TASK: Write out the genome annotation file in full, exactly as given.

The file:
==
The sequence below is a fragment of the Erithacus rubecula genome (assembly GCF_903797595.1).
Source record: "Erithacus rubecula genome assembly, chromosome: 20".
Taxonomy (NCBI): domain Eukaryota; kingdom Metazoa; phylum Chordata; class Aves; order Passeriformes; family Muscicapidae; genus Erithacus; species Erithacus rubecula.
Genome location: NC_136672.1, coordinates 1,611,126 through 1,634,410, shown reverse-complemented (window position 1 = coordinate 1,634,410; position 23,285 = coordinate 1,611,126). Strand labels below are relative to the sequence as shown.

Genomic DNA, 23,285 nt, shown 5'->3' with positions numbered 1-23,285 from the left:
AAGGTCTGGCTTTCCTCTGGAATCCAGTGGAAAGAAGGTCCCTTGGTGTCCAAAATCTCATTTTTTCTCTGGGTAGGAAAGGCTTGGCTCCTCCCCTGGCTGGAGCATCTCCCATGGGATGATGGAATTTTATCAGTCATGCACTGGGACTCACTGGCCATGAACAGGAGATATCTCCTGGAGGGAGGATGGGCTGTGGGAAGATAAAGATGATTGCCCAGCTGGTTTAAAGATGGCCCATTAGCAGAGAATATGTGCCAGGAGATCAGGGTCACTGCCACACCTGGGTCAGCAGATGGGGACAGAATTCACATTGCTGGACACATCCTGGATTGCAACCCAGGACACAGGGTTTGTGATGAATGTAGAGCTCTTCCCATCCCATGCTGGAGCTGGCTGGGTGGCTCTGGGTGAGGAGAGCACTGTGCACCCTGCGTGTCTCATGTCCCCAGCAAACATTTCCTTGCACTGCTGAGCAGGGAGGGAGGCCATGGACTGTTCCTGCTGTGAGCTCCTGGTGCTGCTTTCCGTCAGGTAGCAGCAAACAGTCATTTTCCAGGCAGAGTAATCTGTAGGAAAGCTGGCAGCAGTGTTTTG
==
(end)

The sequence below is a fragment of the Erithacus rubecula genome (assembly GCF_903797595.1).
Source record: "Erithacus rubecula genome assembly, chromosome: 20".
Taxonomy (NCBI): domain Eukaryota; kingdom Metazoa; phylum Chordata; class Aves; order Passeriformes; family Muscicapidae; genus Erithacus; species Erithacus rubecula.
Genome location: NC_136672.1, coordinates 1,611,126 through 1,634,410, shown reverse-complemented (window position 1 = coordinate 1,634,410; position 23,285 = coordinate 1,611,126). Strand labels below are relative to the sequence as shown.

Genomic DNA, 23,285 nt, shown 5'->3' with positions numbered 1-23,285 from the left:
AAGGTCTGGCTTTCCTCTGGAATCCAGTGGAAAGAAGGTCCCTTGGTGTCCAAAATCTCATTTTTTCTCTGGGTAGGAAAGGCTTGGCTCCTCCCCTGGCTGGAGCATCTCCCATGGGATGATGGAATTTTATCAGTCATGCACTGGGACTCACTGGCCATGAACAGGAGATATCTCCTGGAGGGAGGATGGGCTGTGGGAAGATAAAGATGATTGCCCAGCTGGTTTAAAGATGGCCCATTAGCAGAGAATATGTGCCAGGAGATCAGGGTCACTGCCACACCTGGGTCAGCAGATGGGGACAGAATTCACATTGCTGGACACATCCTGGATTGCAACCCAGGACACAGGGTTTGTGATGAATGTAGAGCTCTTCCCATCCCATGCTGGAGCTGGCTGGGTGGCTCTGGGTGAGGAGAGCACTGTGCACCCTGCGTGTCTCATGTCCCCAGCAAACATTTCCTTGCACTGCTGAGCAGGGAGGGAGGCCATGGACTGTTCCTGCTGTGAGCTCCTGGTGCTGCTTTCCGTCAGGTAGCAGCAAACAGTCATTTTCCAGGCAGAGTAATCTGTAGGAAAGCTGGCAGCAGTGTTTTG